“As an employee of the District, we are always talking to customers about how they can reduce water use in their landscape, and what better time to put that theme to use than in my own yard,” said Koonce.

Inspired by the San Diego County Water Authority's free landscape makeover classes, Vallecitos Water District employee Eileen Koonce transformed her own landscaping. Photo: Vallecitos Water District example watersmart landscaping

Vallecitos Water District Employee Leads By Example With WaterSmart Landscaping Makeover

Vallecitos Water District Development Services Coordinator Eileen Koonce transformed the front yard at her new home into a beautiful water-efficient design with help from the San Diego County Water Authority’s Landscape Makeover Program.

As a new homeowner, when Koonce received her first water bill, she decided to figure out a way to reduce her water bill and her water usage. She realized the thirsty lawn covering the front yard had to go.

“As an employee of the District, we are always talking to customers about how they can reduce water use in their landscape, and what better time to put that theme to use than in my own yard,” said Koonce.

The Vallecitos Water District was hosting the Water Authority’s WaterSmart Landscape Makeover Program at the time. After Koonce saw the great turnout, she decided she wanted to participate in the program.

Knowledgeable instructors guide participants

Homeowner Eileen Koonce discovered watersmart landscaping can be colorful and attractive. Photo: Vallecitos Water District example watersmart landscaping

Homeowner Eileen Koonce discovered watersmart landscaping can be colorful and attractive. Photo: Vallecitos Water District

Koonce said she enjoyed working with the instructors.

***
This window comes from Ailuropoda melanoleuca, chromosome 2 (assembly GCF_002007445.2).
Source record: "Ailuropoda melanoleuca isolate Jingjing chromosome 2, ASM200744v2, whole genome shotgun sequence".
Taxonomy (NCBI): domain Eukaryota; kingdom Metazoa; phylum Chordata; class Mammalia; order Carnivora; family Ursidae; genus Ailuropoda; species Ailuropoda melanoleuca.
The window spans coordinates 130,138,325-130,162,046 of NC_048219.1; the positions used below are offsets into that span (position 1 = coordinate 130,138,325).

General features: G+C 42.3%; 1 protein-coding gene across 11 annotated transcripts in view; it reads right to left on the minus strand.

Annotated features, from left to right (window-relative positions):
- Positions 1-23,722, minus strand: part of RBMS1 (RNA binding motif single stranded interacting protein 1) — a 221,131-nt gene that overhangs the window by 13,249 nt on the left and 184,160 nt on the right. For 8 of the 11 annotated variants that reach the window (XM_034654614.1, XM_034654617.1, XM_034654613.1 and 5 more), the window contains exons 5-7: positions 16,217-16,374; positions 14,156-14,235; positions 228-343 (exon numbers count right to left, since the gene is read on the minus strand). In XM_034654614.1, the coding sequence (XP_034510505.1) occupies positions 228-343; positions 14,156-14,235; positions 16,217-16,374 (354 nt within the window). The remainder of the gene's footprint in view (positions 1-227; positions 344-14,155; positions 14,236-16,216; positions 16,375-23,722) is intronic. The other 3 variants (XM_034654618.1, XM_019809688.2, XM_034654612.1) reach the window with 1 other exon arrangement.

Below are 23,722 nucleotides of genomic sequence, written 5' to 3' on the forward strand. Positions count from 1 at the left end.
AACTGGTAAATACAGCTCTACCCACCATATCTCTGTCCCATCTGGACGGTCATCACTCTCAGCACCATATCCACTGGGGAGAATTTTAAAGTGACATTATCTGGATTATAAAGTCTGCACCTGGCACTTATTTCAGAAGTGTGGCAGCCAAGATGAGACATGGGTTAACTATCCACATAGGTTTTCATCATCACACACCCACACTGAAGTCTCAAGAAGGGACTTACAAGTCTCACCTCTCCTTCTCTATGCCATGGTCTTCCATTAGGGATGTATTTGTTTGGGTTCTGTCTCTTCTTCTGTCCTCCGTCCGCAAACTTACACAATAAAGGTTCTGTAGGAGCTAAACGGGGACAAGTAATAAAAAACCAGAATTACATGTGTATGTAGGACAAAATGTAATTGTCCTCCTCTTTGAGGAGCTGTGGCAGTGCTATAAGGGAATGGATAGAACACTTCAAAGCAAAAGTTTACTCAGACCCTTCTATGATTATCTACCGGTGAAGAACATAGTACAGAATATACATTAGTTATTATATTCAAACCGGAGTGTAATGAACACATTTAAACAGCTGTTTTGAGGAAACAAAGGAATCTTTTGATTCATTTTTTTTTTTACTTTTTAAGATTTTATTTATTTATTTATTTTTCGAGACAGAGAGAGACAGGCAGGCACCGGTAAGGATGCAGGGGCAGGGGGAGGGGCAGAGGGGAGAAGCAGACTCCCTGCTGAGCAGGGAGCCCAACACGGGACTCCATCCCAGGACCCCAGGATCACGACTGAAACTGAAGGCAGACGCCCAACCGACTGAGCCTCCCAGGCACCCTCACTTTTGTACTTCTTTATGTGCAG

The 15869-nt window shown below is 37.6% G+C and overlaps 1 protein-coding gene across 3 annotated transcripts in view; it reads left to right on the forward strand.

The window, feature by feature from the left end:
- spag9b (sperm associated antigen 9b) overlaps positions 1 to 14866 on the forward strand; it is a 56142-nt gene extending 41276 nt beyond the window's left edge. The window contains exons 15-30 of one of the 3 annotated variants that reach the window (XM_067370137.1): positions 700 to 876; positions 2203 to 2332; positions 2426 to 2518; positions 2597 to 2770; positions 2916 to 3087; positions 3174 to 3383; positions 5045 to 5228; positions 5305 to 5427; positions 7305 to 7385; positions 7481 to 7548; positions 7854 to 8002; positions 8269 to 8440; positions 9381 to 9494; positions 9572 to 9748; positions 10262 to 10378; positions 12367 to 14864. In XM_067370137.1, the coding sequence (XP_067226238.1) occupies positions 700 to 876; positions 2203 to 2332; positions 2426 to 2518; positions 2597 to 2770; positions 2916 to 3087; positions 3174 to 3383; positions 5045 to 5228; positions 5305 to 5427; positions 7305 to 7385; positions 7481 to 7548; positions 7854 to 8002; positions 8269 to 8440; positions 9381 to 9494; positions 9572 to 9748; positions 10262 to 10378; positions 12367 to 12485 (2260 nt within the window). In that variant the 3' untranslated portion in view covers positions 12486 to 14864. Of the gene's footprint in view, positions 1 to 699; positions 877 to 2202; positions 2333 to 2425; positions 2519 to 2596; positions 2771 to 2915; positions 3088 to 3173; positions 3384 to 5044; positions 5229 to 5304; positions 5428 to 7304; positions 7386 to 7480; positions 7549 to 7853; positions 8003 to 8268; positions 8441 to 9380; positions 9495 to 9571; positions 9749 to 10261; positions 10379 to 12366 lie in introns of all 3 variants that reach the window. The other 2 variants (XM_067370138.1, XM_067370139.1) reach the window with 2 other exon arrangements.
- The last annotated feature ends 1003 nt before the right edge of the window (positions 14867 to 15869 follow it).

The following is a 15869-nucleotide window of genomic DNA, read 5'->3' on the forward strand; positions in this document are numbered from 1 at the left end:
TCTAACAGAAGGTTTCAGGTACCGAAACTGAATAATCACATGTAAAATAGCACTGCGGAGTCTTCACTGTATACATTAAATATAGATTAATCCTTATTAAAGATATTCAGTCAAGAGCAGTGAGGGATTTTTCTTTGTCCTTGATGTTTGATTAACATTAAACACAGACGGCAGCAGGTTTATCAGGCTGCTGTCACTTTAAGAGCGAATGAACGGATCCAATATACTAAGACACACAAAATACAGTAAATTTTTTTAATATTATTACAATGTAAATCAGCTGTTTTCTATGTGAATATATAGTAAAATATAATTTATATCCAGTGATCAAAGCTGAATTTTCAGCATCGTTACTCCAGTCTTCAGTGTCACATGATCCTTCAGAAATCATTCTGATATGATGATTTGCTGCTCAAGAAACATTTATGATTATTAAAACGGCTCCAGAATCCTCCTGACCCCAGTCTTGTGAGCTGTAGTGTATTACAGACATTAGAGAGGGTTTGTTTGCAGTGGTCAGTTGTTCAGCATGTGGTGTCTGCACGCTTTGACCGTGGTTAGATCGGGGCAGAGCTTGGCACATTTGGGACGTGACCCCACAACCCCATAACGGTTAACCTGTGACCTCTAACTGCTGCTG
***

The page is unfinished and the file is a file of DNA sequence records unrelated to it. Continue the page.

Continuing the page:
“They bring the language down to the do-it-yourselfers,” she said. “They walk you through every part of it and if you have questions, they can help you out. You feel empowered because you can understand the process.”

Koonce tackled most of the design work herself with the help of instructors, who are licensed landscape architects. They also helped Koonce pick out the plants and choose an irrigation system.

She also applied for a turf rebate through the Metropolitan Water District’s Turf Rebate Program. Koonce said the application process was easy for her to follow, and she met all the criteria for acceptance into the program.

Video tour of Eileen Koonce’s new landscaping

New landscape a pollinators’ paradise

Koonce wanted a garden that would attract butterflies and birds, especially hummingbirds. She says her top takeaway from the WaterSmart course is how many attractive landscape options exist. Many beautiful, flowering plants do not require a lot of water.

“The WaterSmart Landscape Makeover Series is a great way to gather the skills needed to make your front yard transformation happen,” said Michelle Landis, course instructor and Registered Landscape Architect. “The WaterSmart Landscape Makeover Series also teaches the skills needed to tap into the new, local turf removal rebates. We invite you to join us for one of the sessions above to transform your front yard into money-saving, WaterSmart design.”